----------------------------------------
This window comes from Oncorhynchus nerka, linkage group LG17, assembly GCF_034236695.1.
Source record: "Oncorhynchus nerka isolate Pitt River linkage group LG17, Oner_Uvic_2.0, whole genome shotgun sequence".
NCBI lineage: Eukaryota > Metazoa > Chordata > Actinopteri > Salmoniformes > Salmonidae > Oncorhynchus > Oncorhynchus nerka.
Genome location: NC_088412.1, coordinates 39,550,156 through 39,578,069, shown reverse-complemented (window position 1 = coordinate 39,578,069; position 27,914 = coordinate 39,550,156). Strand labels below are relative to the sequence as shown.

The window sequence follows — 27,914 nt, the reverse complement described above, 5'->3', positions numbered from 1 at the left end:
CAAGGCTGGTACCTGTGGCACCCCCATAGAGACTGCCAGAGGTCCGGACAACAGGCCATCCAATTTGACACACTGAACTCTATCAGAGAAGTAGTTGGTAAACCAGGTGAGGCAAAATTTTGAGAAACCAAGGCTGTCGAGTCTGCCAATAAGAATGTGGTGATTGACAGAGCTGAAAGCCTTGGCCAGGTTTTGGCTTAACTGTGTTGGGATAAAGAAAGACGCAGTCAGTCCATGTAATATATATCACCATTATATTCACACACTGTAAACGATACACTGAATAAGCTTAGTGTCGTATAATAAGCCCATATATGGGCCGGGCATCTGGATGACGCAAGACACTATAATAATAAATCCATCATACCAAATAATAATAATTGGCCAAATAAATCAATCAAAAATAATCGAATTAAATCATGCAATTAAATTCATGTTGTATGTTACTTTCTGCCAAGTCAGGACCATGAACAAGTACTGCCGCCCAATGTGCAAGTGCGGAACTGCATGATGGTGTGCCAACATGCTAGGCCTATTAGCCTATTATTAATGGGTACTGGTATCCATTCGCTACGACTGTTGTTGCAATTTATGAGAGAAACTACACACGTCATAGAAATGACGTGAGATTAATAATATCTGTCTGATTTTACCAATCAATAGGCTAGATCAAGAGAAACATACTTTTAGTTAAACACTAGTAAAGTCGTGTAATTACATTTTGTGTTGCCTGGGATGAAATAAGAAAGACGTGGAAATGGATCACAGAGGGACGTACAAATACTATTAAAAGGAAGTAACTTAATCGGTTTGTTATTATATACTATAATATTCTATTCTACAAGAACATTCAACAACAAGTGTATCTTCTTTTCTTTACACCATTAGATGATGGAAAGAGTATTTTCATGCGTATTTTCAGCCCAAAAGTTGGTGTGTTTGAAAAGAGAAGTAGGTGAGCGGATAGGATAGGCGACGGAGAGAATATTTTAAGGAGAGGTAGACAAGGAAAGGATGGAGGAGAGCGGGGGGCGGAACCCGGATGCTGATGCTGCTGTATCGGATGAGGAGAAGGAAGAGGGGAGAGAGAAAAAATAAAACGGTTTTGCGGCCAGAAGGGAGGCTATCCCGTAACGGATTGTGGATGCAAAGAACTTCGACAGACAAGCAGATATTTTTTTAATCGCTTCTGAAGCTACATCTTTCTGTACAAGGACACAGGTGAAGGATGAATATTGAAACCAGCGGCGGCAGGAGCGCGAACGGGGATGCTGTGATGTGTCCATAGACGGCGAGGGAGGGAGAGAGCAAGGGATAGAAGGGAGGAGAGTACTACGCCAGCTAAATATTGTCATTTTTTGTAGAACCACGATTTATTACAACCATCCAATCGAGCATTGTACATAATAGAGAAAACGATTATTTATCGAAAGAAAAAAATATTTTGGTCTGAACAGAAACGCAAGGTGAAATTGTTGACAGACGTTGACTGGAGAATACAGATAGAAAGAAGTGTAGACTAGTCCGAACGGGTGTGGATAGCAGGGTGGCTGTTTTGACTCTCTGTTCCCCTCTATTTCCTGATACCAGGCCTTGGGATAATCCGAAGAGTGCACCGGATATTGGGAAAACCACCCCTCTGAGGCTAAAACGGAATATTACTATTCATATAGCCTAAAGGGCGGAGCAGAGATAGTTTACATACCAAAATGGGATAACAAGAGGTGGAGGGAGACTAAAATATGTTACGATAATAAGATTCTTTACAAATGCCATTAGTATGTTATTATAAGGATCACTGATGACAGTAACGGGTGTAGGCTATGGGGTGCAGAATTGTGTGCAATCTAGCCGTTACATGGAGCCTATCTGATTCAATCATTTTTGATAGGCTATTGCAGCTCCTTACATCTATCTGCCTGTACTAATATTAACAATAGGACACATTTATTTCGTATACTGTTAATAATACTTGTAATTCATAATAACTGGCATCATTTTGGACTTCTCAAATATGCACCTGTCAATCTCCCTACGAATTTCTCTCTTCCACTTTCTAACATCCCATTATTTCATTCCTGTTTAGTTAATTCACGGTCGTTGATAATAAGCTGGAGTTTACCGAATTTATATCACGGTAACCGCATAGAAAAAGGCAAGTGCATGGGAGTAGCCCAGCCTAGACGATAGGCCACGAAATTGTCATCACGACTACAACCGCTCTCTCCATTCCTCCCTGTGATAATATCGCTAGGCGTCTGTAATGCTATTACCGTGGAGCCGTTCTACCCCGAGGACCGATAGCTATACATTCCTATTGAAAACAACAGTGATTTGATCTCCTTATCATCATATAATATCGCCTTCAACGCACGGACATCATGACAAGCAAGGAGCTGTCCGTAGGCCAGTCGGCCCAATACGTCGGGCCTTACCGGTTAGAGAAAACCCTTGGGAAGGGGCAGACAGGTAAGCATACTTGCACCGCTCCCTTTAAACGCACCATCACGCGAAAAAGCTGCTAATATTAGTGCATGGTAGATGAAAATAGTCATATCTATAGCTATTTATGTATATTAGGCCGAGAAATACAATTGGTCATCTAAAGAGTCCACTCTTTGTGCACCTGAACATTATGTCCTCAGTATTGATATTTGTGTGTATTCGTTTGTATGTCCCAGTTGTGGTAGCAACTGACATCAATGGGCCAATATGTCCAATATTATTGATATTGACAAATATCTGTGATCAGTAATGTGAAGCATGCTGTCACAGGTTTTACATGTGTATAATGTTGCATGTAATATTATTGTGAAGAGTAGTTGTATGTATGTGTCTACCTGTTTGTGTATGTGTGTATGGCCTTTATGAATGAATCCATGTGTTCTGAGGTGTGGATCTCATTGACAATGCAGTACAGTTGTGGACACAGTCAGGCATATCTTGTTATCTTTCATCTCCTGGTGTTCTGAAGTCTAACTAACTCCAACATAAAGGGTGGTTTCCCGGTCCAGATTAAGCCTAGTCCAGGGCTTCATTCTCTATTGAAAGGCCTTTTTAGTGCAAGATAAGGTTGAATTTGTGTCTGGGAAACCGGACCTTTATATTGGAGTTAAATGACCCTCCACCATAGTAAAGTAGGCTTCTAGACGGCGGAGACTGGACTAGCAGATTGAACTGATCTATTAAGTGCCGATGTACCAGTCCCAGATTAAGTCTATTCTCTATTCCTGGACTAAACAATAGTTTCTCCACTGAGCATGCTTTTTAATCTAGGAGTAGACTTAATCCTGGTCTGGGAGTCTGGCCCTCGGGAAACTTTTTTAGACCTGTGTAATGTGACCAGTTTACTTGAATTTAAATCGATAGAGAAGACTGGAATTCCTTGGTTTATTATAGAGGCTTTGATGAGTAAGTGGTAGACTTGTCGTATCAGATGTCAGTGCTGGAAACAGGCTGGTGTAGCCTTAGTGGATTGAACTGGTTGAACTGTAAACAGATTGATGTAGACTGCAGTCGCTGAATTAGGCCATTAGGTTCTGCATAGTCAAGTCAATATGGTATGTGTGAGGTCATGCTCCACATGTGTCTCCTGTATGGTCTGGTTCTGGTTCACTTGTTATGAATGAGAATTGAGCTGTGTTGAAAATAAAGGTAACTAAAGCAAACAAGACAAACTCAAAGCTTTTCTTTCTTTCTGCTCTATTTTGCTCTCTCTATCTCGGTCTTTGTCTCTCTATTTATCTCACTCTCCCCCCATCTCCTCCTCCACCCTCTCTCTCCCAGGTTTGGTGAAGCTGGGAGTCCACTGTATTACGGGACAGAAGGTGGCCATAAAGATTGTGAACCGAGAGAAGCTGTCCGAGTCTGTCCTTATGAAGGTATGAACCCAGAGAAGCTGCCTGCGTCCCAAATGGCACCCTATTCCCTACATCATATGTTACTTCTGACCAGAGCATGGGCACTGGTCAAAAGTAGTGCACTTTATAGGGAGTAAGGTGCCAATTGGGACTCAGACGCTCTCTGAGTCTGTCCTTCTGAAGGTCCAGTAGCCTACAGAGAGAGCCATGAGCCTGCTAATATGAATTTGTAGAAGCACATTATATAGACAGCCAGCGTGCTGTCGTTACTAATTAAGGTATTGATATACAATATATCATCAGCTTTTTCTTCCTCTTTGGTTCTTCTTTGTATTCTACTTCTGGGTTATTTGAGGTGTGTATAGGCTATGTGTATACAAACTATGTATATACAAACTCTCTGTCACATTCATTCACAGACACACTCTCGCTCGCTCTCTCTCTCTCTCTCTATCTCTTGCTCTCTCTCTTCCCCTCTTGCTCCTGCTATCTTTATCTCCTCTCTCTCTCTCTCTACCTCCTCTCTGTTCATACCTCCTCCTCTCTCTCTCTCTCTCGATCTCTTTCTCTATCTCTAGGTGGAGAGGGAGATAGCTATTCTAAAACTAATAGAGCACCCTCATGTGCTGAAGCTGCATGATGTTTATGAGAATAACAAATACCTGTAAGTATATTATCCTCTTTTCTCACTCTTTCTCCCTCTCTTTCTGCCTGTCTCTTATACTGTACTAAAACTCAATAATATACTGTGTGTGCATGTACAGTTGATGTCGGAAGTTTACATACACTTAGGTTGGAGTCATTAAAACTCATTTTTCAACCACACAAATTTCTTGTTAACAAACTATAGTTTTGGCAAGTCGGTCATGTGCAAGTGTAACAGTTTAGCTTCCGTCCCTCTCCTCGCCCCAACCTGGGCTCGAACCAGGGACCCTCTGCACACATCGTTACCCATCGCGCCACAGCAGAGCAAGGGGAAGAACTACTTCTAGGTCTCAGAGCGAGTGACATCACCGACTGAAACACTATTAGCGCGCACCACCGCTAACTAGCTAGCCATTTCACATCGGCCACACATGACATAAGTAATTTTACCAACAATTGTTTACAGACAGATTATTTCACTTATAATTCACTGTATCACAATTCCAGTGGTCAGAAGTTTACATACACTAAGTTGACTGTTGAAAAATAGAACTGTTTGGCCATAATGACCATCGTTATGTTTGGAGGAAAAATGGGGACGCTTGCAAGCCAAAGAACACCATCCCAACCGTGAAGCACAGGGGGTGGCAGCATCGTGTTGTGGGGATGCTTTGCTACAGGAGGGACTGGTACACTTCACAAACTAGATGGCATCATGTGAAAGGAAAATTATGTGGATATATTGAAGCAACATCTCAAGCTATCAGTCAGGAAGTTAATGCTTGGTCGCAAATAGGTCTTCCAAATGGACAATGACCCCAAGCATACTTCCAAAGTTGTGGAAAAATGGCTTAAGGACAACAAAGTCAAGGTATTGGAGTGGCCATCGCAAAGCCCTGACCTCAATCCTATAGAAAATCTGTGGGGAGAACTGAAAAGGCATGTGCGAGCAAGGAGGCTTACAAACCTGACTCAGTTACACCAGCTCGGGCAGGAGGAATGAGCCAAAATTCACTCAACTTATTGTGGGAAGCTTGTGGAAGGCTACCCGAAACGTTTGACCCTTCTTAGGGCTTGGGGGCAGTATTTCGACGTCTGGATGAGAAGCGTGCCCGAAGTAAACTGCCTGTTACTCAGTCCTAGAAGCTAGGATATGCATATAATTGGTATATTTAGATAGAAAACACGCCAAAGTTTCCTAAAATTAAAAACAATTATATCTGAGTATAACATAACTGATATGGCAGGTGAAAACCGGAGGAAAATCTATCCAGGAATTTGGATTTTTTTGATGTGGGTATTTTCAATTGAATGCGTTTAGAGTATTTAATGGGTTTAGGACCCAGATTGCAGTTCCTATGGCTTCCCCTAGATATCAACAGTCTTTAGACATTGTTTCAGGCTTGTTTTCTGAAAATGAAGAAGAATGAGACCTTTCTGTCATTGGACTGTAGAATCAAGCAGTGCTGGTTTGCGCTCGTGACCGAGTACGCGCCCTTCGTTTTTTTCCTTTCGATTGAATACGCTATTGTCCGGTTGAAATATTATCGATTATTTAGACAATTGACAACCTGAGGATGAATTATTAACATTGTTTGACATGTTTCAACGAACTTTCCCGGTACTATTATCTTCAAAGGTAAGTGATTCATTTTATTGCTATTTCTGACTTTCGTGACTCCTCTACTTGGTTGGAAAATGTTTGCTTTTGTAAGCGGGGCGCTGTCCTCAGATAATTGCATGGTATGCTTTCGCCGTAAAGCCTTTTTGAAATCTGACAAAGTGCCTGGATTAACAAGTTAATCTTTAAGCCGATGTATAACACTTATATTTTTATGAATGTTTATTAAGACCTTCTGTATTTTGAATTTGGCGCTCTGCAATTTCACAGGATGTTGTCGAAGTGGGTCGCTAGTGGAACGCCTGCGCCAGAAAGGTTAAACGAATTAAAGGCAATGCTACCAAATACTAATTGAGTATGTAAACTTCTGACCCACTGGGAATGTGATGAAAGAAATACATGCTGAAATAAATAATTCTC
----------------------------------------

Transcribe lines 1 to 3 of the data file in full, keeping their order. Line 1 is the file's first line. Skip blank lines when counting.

This window comes from Oncorhynchus nerka, linkage group LG17, assembly GCF_034236695.1.
Source record: "Oncorhynchus nerka isolate Pitt River linkage group LG17, Oner_Uvic_2.0, whole genome shotgun sequence".
NCBI lineage: Eukaryota > Metazoa > Chordata > Actinopteri > Salmoniformes > Salmonidae > Oncorhynchus > Oncorhynchus nerka.